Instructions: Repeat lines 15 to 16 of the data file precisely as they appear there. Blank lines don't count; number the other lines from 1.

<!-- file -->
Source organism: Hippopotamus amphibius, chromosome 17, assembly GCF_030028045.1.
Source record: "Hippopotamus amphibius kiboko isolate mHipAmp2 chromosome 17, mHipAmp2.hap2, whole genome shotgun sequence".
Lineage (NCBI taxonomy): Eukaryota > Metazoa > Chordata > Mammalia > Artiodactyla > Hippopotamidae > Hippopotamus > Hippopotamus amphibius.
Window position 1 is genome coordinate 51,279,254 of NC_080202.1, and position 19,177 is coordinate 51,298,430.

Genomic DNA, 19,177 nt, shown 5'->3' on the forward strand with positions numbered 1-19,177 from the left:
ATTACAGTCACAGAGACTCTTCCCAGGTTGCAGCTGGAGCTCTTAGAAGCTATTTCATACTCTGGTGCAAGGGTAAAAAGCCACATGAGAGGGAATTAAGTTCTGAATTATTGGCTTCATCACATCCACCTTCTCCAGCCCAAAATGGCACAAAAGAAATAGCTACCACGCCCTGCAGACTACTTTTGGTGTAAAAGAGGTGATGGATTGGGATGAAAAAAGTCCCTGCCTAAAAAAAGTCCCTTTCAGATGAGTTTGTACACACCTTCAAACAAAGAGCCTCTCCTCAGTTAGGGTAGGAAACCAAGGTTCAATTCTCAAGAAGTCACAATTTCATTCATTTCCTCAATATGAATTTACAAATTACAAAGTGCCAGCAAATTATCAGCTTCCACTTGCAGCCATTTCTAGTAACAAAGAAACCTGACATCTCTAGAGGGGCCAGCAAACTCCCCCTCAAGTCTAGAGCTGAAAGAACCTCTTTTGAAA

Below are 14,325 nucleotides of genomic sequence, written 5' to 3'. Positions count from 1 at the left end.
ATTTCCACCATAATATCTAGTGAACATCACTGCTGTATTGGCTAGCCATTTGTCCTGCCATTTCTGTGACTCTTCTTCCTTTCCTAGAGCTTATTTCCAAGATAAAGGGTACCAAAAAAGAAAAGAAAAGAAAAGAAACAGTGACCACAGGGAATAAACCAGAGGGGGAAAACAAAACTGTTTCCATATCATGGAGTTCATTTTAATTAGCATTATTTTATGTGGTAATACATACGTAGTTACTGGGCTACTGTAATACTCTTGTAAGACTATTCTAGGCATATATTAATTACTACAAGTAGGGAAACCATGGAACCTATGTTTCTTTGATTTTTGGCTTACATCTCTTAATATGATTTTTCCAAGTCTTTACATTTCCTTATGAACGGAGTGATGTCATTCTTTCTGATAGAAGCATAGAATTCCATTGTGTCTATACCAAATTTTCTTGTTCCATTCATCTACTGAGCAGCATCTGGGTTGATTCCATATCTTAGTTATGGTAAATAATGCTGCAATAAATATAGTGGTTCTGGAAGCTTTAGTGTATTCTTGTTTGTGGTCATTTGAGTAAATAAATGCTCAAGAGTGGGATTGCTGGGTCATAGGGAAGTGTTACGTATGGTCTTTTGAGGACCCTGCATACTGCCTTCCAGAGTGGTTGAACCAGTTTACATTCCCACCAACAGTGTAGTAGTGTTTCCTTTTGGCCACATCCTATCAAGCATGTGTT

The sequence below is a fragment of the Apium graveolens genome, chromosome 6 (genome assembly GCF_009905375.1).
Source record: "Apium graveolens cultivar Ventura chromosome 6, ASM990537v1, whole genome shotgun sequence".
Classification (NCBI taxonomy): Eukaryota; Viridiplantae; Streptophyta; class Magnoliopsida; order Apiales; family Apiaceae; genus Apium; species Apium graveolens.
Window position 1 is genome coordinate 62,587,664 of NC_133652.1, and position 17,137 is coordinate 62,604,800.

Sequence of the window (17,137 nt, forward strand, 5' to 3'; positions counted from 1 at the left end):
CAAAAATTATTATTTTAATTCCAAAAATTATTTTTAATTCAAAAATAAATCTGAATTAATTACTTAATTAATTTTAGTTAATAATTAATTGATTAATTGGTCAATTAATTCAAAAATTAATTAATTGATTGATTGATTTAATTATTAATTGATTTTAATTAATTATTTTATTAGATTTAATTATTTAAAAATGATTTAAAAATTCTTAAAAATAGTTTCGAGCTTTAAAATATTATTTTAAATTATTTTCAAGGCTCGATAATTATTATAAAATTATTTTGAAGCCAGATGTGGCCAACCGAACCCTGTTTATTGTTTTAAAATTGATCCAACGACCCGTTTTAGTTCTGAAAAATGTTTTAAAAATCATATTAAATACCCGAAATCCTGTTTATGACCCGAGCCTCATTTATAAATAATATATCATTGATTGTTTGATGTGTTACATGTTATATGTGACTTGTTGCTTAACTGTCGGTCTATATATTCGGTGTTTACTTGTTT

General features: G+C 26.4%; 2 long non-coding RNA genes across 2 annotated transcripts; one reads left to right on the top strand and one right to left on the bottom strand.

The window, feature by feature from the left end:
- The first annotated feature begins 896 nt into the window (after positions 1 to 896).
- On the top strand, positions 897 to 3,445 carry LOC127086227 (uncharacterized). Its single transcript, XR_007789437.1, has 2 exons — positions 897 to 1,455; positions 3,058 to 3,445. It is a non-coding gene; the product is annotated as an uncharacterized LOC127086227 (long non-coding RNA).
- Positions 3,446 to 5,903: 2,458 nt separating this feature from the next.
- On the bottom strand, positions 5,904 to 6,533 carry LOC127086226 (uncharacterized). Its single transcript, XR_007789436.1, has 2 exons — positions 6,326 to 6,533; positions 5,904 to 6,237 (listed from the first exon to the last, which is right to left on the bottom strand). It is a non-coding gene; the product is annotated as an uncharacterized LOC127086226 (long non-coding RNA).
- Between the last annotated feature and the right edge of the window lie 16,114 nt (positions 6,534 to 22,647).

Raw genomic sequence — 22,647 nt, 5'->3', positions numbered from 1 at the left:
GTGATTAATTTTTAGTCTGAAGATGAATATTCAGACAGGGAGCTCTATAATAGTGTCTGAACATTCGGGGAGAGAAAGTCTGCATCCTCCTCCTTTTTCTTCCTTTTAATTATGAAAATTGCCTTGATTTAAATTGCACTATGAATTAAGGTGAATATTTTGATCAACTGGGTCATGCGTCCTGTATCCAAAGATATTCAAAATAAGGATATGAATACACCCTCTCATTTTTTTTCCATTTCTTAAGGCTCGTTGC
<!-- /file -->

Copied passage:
General features: G+C 26.4%; 2 long non-coding RNA genes across 2 annotated transcripts; one reads left to right on the top strand and one right to left on the bottom strand.

The window, feature by feature from the left end: